A Cultural Walk in the Park at Tolay

Tolay Lake Regional Park
September - January
3rd - 5th grades

Looking for a field trip focused on Tolay Lake’s first peoples? The Cultural Walk in the Park engages students with the rich cultural heritage of Sonoma County. The Coast Miwok tribe has an incredibly detailed knowledge of natural resources and have passed this knowledge down through generations. Students will take an extended hike exploring the use of native plants, and will participate in storytelling and hands-on activities.

Bird Brains

Helen Putnam Regional Park
September – January
3rd – 6th grades

Have you ever wondered what a bird might be thinking? Explore the unique traits of our feathered friends at this special park. Students will pick up a pair of binoculars and enjoy a hike to observe bird behaviors in the field with hands-on exploration. Learn how birds are specially adapted to survive in their habitat to understand how different birds find food, shelter, and mates.

Tidepool Adventure

Pinnacle Gulch Regional Park
February – May, select dates on low tides only
4th – 8th grades

Experience the magic of the tidal ecosystem. Through hands-on exploration, students will learn about how species are interconnected and how tide pool inhabitants adapt to changing tides and extreme conditions. Students will practice making observations, recording data and finding and evaluating evidence. One class per field trip day only.

Regeneration through Fire

Foothill Regional Park
February – May
5th – 8th grades

Discover how the land is regenerating after recent wildfire events in Sonoma County. Learn about the science of fire, what fans the flames, and how our local ecosystems are adapted to fire. Students will observe how this park has recovered from fire, learn which plants actually need fire to survive, and explore the wildflowers and young trees sprouting from the ashes.

Climate Change Agents

Taylor Mountain Regional Park
February – May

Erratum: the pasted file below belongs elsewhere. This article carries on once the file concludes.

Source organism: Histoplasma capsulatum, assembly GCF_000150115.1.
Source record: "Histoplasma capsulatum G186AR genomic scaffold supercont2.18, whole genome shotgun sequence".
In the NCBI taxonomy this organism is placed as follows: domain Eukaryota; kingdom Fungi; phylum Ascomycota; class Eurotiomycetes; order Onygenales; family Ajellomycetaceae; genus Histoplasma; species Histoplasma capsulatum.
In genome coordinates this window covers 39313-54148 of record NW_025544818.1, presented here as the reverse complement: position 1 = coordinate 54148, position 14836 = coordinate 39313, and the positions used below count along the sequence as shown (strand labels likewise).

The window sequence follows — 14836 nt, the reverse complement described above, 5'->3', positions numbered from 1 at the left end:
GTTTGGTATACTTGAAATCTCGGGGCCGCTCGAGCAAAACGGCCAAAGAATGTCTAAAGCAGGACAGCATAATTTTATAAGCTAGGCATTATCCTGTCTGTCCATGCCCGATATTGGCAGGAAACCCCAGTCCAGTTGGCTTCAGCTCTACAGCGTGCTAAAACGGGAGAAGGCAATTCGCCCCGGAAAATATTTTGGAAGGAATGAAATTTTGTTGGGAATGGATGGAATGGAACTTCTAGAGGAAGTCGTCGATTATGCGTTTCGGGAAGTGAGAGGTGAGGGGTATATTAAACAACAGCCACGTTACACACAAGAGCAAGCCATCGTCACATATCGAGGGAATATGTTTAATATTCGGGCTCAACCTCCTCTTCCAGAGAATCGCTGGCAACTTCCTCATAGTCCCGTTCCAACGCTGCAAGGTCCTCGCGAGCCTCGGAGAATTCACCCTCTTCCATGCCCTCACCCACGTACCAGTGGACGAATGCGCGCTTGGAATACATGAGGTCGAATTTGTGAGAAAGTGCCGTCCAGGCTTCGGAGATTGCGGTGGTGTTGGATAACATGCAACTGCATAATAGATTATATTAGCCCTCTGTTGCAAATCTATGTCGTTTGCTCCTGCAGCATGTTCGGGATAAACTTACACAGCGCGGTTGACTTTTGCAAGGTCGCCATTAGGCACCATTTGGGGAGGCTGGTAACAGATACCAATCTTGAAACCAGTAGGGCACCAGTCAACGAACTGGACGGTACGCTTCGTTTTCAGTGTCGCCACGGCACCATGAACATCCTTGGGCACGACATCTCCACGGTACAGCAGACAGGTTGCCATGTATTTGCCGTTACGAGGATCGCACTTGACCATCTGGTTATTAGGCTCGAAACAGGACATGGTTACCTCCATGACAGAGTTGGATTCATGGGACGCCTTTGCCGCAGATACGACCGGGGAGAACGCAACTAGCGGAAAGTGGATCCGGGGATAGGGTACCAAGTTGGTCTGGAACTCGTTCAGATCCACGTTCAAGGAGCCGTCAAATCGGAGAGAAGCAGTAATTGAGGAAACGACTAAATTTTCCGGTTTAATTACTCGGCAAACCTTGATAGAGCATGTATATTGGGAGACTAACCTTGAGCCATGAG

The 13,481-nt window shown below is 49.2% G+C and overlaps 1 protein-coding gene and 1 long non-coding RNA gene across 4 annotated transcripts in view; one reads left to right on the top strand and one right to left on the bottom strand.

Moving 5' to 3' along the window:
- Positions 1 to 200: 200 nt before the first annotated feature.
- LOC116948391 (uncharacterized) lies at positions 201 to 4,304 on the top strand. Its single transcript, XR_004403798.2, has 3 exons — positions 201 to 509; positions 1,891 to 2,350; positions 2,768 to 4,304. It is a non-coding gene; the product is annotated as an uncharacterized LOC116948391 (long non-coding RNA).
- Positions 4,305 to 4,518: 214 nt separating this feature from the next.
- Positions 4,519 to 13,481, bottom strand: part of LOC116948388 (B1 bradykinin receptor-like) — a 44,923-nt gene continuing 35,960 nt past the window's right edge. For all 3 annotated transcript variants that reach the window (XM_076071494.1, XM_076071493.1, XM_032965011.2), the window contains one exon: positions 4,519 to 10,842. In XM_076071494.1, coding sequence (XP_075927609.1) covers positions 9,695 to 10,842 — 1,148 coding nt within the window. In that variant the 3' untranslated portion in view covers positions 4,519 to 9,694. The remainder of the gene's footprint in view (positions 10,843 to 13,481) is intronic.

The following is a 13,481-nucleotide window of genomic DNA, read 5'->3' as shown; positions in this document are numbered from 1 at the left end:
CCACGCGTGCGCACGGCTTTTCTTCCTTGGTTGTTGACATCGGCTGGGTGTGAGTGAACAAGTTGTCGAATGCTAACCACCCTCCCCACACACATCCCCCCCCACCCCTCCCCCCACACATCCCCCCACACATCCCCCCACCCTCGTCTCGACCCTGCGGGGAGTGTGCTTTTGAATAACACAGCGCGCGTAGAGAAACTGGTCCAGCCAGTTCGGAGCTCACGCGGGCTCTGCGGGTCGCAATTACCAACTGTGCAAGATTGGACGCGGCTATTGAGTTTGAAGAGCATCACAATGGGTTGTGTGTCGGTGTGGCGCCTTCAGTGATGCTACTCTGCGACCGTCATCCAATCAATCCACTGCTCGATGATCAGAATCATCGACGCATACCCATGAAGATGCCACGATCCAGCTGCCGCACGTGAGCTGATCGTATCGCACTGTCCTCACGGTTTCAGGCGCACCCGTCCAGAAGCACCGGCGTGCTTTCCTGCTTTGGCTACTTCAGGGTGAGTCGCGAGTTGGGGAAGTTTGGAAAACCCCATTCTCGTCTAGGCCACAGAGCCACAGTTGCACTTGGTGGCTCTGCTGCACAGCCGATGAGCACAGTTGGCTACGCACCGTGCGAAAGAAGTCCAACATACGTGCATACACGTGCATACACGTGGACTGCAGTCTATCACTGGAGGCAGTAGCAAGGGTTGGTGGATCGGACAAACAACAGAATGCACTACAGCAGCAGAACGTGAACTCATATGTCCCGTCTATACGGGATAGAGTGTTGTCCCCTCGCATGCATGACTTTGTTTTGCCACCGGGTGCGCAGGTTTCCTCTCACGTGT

5th – 8th grades

Explore the topic of climate change and resilience through hiking through the viewpoints and oak woodlands of this important park. Students will learn the science behind Earth’s changing climate, how human activities make an impact on the environment and ways in which community action reduces impacts locally and globally. Discover how to be the agents of positive change in Sonoma County.


Registration

To register your class for a field trip, please fill out our field trip request form. A Regional Parks educator will follow up with program scheduling details, payment options, and additional details.

Online pre-visit

Extend the learning! Get your students ready for the field trip with a virtual visit from Regional Parks staff before the big day. We’ll introduce concepts, review safety considerations and give your students “homework” that will get them excited and extend the learning. Pre-visits are generally held in the afternoons.

Cost

Field trip cost is $5 per student from Sonoma County schools and $7 for students from out-of-county schools. Pre-visits are $25 per class and on a first-come, first-served basis.

Scholarships

Scholarships are available on a first-come, first-served basis for Sonoma County schools that have a 50 percent or more free and reduced lunch participation. Classes receiving scholarships are responsible for a $25 registration fee per class. If approved, scholarships are paid by the Sonoma County Regional Parks Foundation. Funding is available for each classroom to receive one scholarship per year. 

Cancellations

Cancellations must be made one month prior to field trips. Classes that cancel less than a month prior to a field trip are still responsible for the payment of invoices. Extreme rain events or poor air quality cancels.